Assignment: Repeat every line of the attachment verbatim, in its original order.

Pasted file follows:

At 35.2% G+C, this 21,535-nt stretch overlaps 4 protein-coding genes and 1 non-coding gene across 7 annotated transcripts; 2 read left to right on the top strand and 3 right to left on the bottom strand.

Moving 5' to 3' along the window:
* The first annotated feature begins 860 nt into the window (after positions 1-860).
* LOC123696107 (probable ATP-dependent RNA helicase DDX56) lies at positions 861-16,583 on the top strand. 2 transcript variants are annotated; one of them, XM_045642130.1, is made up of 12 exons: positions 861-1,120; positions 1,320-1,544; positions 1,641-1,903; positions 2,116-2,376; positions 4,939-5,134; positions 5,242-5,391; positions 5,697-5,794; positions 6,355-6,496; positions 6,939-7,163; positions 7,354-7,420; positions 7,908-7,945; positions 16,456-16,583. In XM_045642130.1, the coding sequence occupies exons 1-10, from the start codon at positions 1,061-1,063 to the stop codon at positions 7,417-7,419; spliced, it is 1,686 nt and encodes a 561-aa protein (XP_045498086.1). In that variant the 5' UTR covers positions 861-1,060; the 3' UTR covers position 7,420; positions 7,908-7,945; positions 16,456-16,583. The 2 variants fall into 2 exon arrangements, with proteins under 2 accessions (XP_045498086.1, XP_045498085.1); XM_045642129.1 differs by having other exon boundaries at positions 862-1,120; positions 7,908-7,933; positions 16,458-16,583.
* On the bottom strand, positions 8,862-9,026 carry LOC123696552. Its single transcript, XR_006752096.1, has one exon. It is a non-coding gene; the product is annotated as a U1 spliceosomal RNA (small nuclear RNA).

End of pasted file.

At 35.2% G+C, this 21,535-nt stretch overlaps 4 protein-coding genes and 1 non-coding gene across 7 annotated transcripts; 2 read left to right on the top strand and 3 right to left on the bottom strand.

Moving 5' to 3' along the window:
* The first annotated feature begins 860 nt into the window (after positions 1-860).
* LOC123696107 (probable ATP-dependent RNA helicase DDX56) lies at positions 861-16,583 on the top strand. 2 transcript variants are annotated; one of them, XM_045642130.1, is made up of 12 exons: positions 861-1,120; positions 1,320-1,544; positions 1,641-1,903; positions 2,116-2,376; positions 4,939-5,134; positions 5,242-5,391; positions 5,697-5,794; positions 6,355-6,496; positions 6,939-7,163; positions 7,354-7,420; positions 7,908-7,945; positions 16,456-16,583. In XM_045642130.1, the coding sequence occupies exons 1-10, from the start codon at positions 1,061-1,063 to the stop codon at positions 7,417-7,419; spliced, it is 1,686 nt and encodes a 561-aa protein (XP_045498086.1). In that variant the 5' UTR covers positions 861-1,060; the 3' UTR covers position 7,420; positions 7,908-7,945; positions 16,456-16,583. The 2 variants fall into 2 exon arrangements, with proteins under 2 accessions (XP_045498086.1, XP_045498085.1); XM_045642129.1 differs by having other exon boundaries at positions 862-1,120; positions 7,908-7,933; positions 16,458-16,583.
* On the bottom strand, positions 8,862-9,026 carry LOC123696552. Its single transcript, XR_006752096.1, has one exon. It is a non-coding gene; the product is annotated as a U1 spliceosomal RNA (small nuclear RNA).